Good things supposedly come to those who wait. But for Andre Agassi and Maria Sharapova, who completed the career Grand Slam in Paris, their triumphs followed periods when many wondered if they would ever win the elusive final title – and those made the moments of truth so much sweeter.
Andre Agassi arrived in the 1990 final aged only 20 yet favourite to win his first major title. The long-haired Las Vegan, with his ‘hot lava look’, viewed himself as faster and fitter than the ageing Andres Gomez. But ultimately the American upstart was upstaged by the understated Ecuadorian, the latter drawing on far greater experience to claim his only major crown in four sets.
Back in the final the following year, Agassi came up against a very hungry young rival, Jim Courier, who left him doubting he really had what it took as he lost again, this time from two-sets-to-one up.Ironically, in 1992 at the All England Club, the last major anyone thought Agassi would win became his first. Two years later he won another in New York and in 1995 he triumphed in Melbourne. But as the decade rolled on, his hopes of winning that elusive French title faded, problems off court in his personal life contributing to a nosedive in the rankings.
Agassi emerged from the depths of his 1997 nadir a far fitter, wiser player and person. Reaching another Paris final in 1999, redemption beckoned. But facing the very talented, mercurial Ukrainian Andrei Medvedev, Agassi went a set down in just 19 minutes and lost the second set almost as quickly.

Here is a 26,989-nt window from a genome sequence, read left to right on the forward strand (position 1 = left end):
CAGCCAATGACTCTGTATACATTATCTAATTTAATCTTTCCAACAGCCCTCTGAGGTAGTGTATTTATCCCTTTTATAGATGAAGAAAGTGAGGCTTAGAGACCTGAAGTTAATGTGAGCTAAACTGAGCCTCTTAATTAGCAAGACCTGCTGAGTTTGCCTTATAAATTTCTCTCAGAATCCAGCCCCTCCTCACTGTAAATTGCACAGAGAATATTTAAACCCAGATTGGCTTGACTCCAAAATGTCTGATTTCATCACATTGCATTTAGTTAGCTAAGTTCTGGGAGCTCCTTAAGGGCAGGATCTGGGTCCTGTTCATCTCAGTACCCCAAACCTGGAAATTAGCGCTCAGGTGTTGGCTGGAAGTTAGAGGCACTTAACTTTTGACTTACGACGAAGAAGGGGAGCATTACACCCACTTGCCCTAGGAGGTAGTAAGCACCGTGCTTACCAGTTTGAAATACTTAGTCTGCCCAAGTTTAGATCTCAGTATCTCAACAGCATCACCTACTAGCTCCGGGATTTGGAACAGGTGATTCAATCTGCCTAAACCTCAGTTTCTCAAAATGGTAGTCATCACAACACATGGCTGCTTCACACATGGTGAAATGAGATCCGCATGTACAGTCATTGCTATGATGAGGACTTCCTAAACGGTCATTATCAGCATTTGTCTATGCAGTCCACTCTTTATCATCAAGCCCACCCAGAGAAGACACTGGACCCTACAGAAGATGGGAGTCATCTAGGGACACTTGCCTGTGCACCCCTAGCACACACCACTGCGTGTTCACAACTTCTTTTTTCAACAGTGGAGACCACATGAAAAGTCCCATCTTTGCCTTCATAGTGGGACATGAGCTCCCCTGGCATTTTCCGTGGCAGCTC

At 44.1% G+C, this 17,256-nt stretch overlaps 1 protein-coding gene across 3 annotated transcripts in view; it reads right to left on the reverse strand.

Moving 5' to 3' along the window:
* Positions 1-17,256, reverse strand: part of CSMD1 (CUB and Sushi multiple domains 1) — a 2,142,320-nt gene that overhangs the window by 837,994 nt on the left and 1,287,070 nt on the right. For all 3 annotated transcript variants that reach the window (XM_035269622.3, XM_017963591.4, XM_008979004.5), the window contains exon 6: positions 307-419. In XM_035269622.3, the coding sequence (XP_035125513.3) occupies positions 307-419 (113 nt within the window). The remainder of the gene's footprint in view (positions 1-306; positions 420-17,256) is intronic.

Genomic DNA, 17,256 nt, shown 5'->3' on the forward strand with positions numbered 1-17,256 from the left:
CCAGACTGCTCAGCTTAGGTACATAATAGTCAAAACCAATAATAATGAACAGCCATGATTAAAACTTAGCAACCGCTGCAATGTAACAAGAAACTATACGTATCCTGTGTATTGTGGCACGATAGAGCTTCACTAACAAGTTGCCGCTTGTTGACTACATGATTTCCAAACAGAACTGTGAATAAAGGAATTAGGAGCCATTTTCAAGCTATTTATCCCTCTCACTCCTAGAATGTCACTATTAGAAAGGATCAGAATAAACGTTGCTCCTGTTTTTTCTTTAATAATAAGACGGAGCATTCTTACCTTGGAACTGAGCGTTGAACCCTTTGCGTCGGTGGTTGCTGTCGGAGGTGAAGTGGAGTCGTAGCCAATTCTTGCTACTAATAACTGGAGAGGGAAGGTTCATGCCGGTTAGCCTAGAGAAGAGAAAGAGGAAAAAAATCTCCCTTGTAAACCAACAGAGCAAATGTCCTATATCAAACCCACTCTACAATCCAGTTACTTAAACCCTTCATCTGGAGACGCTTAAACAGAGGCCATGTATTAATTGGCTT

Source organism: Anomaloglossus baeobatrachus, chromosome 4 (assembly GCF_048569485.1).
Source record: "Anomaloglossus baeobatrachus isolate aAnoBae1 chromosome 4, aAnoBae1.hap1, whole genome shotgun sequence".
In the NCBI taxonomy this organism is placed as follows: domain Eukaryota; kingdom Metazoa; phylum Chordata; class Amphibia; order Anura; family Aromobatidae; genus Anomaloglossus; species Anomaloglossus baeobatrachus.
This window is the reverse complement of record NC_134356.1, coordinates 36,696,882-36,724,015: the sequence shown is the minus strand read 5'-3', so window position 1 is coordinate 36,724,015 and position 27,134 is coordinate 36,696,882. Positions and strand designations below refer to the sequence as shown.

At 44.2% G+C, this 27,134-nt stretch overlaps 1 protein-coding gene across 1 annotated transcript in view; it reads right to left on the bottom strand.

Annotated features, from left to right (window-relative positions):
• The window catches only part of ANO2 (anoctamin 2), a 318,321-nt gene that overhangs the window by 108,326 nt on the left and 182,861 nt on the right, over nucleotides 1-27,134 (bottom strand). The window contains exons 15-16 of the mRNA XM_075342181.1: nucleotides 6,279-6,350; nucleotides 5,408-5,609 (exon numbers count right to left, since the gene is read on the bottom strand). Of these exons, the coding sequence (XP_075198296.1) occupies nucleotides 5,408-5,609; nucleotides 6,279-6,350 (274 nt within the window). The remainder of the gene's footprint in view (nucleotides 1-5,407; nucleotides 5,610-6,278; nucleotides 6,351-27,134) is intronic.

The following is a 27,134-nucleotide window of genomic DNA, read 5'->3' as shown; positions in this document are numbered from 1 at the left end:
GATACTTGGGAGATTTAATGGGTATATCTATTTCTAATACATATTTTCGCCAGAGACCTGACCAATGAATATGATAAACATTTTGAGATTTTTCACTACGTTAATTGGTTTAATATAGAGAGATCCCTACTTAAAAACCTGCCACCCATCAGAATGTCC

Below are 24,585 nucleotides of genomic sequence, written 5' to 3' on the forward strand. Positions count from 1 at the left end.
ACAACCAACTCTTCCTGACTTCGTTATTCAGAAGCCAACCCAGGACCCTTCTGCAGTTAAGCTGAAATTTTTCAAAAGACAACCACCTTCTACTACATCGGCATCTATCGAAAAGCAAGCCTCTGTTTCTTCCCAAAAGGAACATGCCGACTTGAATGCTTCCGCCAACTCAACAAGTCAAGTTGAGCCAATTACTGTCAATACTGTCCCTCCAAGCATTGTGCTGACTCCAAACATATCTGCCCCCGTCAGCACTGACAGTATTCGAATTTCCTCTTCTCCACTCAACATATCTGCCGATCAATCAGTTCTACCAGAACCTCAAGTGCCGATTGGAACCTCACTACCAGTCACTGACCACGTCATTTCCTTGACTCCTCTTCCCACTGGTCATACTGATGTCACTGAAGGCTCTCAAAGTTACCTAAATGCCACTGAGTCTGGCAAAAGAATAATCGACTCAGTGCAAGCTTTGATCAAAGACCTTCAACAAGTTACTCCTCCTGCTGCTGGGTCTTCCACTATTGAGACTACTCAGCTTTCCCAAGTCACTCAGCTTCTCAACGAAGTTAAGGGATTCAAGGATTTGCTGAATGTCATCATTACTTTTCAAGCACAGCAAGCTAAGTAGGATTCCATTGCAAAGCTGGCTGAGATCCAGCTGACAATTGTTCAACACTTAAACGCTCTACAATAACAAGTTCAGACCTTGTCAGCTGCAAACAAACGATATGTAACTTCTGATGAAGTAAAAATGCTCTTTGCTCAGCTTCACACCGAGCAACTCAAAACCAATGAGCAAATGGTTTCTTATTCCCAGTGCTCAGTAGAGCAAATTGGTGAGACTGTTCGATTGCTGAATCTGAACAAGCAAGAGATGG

Rain then forced them off court and what followed was one of sport’s great comebacks. Beseeched by his coach Brad Gilbert to ‘go down with both guns blazing’, Agassi stormed back to win 6-4 in the fifth. Overcome with emotion, his huge sense of relief and delight was palpable, leaving unforgettable memories for all who witnessed his defining moment.
Only the fifth man – and first since Rod Laver – to win all four major titles, Agassi went on from Paris to a golden spell in his career and his life, not only doubling his tally of majors but finding a new wife – the women’s champion that same year, Steffi Graf.
For Maria Sharapova there was no love lost between her and clay early in her career. A major winner on grass at 17, world number one a year later and crowned hard-court queen of Flushing Meadows plus Melbourne Park before she turned 21, Sharapova appeared to have everything sussed apart from how to win titles on the dirt. As she put it so succinctly herself, she felt like ‘a cow on ice’ trying to move on the slippery surface.
But the steely Maria is fiercely determined. In overcoming a series of serious shoulder injuries she not only adapted her game, but also learnt to play smarter tactically as well as how to slide. Although her first clay court title came in 2008 at Amelia Island, it was not until she won in Rome three years later and again in 2012 that the idea of her completing the career Grand Slam really took hold. Dropping just one set en route in Paris that year, Sharapova overwhelmed Italy’s Sara Errani in the final with a potent mix of power and precision. In so doing she became the 10th woman to win all four majors. Despite all her early struggles, the Russian has now won more matches and titles at the Paris Slam than at any other.